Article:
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Kauai Beach Safety

While vacationing on Kauai we want you to enjoy, explore, relax and most importantly stay healthy and safe. Kauai is beautiful, exotic, mysterious and full of spectacular wonders to explore. Most of Kauai activities are associated with the outdoors, hiking and ocean activities. With these activities comes a share of precautions and potentially dangerous situations. Please become familiar with these to help you stay safe and relaxed.

Beach Safety

The biggest safety concern is understanding the oceans and the environment. Ocean conditions are difficult to judge and conditions can change quickly. Always use common sense when entering Hawaiian Waters. Conditions vary from seasons, tides, locations and local weather pattern.

  • Swim at Life guarded beaches
  • Ask a lifeguard about conditions of the ocean
  • Before entering the water check for any warning signs indicating hazardous conditions.
  • Avoid shorelines rocky areas and swimming during high surf.
  • Never turn your back on the ocean, an unexpected wave can knock you down and drag you out.
  • Never swim alone.
  • Never allow small children to swim or play in water unattended.
  • Never swim in murky water and never swim in river mouths.
  • Listen to weather and surf forecasts on local radio or check the surf report
  • Learn about rip currents and how to avoid them or what to do if you get caught in one. Check out Beach Safety page for more information.

Portuguese Man of War – This small jellyfish-like animal with a stinging tentacles can be seen on the beaches after strong onshore winds and stormy conditions. The Portuguese man of war (locally known as pochos) resemble a clear bubble about the size of a half dollar with blue tentacles that are usually a couple feet long.

The jelly fish float on the surface of the water and the painful sting is usually a result of the tentacles touching bare skin. Medical attention is usually not necessary unless a rare case of an allergic reaction. Be careful to remove all the tentacles, do not rub and rinse well with very hot water to neutralize the poison and help relieve the pain. Lifeguards usually will have ice-packs or sting relief.

Coral Reefs – Coral reefs are beautiful to explore underwater but it is important to not touch or stand on the reef for your own safety and the protection of the living coral. See our page on reef etiquette.

  • Kauai Hospitals and Clinics

  • Wilcox Memorial Hospital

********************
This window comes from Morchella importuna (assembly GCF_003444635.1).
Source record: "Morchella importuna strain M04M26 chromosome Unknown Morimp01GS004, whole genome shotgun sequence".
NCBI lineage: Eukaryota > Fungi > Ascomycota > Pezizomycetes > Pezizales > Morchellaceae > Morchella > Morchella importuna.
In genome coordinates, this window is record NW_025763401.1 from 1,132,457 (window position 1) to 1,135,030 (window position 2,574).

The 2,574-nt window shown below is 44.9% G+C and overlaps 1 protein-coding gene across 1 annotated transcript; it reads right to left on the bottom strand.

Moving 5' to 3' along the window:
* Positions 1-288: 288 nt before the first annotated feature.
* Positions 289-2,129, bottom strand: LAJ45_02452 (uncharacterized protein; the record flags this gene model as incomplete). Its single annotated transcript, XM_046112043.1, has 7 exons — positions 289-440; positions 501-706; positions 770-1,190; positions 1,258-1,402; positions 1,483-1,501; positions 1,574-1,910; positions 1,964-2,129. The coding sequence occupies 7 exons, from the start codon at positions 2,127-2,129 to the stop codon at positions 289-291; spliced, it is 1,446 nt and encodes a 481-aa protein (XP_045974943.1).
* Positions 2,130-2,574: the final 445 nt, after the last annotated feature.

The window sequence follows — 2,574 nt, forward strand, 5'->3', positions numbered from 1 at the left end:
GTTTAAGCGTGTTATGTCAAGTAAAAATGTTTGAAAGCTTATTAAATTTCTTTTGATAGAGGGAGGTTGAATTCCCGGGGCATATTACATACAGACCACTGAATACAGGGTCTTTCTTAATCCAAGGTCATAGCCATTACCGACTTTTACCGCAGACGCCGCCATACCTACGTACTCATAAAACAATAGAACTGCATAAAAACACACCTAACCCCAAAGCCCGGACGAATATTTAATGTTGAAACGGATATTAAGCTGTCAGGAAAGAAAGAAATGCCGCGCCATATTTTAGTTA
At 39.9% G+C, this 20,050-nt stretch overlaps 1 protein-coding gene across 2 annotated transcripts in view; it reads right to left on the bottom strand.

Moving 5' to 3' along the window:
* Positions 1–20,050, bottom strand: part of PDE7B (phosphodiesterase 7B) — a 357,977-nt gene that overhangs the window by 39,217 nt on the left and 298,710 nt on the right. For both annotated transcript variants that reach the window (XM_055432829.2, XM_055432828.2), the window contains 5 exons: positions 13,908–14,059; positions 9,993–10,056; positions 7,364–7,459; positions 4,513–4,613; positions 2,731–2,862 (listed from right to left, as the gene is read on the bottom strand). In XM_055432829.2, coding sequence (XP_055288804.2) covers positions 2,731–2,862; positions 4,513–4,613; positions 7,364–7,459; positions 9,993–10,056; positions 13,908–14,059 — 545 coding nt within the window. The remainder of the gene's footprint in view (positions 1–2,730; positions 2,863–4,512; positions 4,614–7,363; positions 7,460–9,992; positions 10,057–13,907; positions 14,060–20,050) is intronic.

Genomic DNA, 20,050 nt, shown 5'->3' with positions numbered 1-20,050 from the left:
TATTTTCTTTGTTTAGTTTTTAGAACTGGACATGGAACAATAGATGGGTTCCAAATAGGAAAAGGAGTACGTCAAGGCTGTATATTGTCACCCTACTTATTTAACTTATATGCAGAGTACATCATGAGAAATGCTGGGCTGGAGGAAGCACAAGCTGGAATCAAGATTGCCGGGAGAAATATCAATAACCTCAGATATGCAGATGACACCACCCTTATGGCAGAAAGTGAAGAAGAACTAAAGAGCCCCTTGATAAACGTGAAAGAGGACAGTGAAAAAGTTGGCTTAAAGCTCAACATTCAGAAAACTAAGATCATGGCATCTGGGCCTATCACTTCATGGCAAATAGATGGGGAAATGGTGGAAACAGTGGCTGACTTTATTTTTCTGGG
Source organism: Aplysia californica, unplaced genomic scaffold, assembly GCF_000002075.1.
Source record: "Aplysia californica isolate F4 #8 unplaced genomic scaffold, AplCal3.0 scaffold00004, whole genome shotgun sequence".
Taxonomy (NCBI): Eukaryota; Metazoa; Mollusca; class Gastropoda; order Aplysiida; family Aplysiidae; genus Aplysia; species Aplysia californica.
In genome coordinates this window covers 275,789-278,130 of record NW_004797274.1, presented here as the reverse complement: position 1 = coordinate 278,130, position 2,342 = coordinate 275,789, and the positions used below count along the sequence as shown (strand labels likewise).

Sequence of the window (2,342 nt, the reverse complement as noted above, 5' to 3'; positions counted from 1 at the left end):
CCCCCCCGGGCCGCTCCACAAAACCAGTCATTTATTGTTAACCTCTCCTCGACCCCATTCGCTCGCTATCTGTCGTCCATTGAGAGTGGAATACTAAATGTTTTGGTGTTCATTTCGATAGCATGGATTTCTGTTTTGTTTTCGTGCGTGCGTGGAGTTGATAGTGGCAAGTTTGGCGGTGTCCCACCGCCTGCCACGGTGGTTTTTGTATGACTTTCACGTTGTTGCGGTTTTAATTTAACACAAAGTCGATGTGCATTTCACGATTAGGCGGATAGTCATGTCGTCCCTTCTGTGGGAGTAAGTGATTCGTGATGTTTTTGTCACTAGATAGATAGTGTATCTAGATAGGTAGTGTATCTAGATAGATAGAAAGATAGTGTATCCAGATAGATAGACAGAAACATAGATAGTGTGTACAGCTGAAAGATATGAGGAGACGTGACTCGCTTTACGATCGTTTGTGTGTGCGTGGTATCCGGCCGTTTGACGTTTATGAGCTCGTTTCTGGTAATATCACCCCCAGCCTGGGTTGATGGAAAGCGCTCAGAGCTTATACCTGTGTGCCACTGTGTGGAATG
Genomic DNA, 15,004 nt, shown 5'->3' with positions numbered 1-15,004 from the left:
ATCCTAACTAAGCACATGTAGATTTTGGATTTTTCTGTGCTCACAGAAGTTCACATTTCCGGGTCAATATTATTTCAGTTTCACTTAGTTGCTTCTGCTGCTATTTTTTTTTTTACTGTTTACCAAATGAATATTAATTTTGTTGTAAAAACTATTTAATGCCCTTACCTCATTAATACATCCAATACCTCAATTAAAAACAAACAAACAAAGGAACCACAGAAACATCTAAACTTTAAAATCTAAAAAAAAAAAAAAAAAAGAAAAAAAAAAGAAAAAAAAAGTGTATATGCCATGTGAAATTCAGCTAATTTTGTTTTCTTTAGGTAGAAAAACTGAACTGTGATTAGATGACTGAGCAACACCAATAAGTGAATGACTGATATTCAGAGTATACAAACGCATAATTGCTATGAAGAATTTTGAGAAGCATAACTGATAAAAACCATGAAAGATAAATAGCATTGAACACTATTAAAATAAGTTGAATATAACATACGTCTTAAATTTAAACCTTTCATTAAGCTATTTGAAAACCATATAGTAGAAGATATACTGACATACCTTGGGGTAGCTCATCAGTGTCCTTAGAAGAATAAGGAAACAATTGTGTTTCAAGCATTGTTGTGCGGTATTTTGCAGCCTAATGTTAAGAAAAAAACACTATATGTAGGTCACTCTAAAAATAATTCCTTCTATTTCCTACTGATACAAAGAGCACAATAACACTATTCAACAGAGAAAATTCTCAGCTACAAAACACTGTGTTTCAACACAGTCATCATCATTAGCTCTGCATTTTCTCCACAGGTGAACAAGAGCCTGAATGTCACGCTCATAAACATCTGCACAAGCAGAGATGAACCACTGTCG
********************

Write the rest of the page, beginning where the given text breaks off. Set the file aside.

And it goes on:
808-245-1100
  • Kauai Veterans Memorial Hospital
    808-338-9431
  • Samuel Mahelona Hospital
    808-823-4194
  • North Shore Medical Center
    808-828-1418
  • Koloa Clinic
    808-742-1621
  • West Kalaheo Clinic
    808-332-8523
  • Kapaa Clinic
    808-822-3431
  • Important Numbers
  • Emergency/Police/Fire/Ambulance
    911
  • Police Dispatch (non-emergency)
    808-241-1711
  • Visitor Information Line
    808-262-1400
  • Kauai Visitors Bureau
    808-245-3971
  • Kauai Weather
    808-245-6001

  • Kauai Bus
    808-241-6001
  • Visitor Aloha Society of Kauai
    808-482-0111

Hiking Tips

Heading into Kauai’s interior and remote terrain offers dome of the most beautiful backdrops on the world. By doing a little planning and being prepared you will make your hiking trip one of your best Kauai experiences. Hiking on Kauai will take you into some of the most beautiful and remote rain forest, mountain tops, river valleys and canyons. It is important to remember to plan your hike and follow well marked trails as well as learn about precautions and trail etiquette. As you hike along some of Kauai’s historical trails you will find yourself amongst historic and archeological sites. It is important to preserve and respect these areas as well as stay safe while exploring.

  • Always tell someone where you are hiking (name and location of trail) you plan to hike and when you plan on returning. It is best to take a partner and be informed about the trail that you pick and study the route before you set off.
  • Water -When hiking it is important to stay hydrated. Do not wait until you start feeling thirsty to start replacing lost fluid. By the time you are thirsty, you are already dehydrated! Your body can absorb only about one quart of fluid per hour. Drink one-half to one full quart of water or sports drink each and every hour you are hiking in the heat. Carry your water bottle in your hand and drink small amounts often. Make sure if you are drinking water from any streams or fresh water sources you purify your water with a purifier is certified to filter microbial leptosporosis or giardia (not all do).
  • Food -Eating is equally important to both day hikers and overnight backpackers. Carry high-energy, salty snacks as well as meals. The hike out is much easier when you provide your body with enough calories to support the extreme physical activity you are engaged in.
  • Check weather before you set off on your hike.
  • It is important to know that cuts in tropical climates should be monitored closely. Do not expose open wounds or cuts to river water. Open cuts are highly susceptible to infection that can set in rapidly (one of the most dangerous infections being leptosporosis and one of the most common being staphylococcus or “staph”). It is important not to let an infected wound go untreated.
  • Foot Wear- There are a variety of footwear options to choose from. The best advise is to wear what is comfortable for you. Do not break in new shoes along a hiking trail.
  • Dress in layers so you can protect your skin from the tropical sun.
  • Sunglasses, Hat and sunscreen is recommended.
  • A light rain jacket is always good to have in your pack.Kauai weather changers quickly.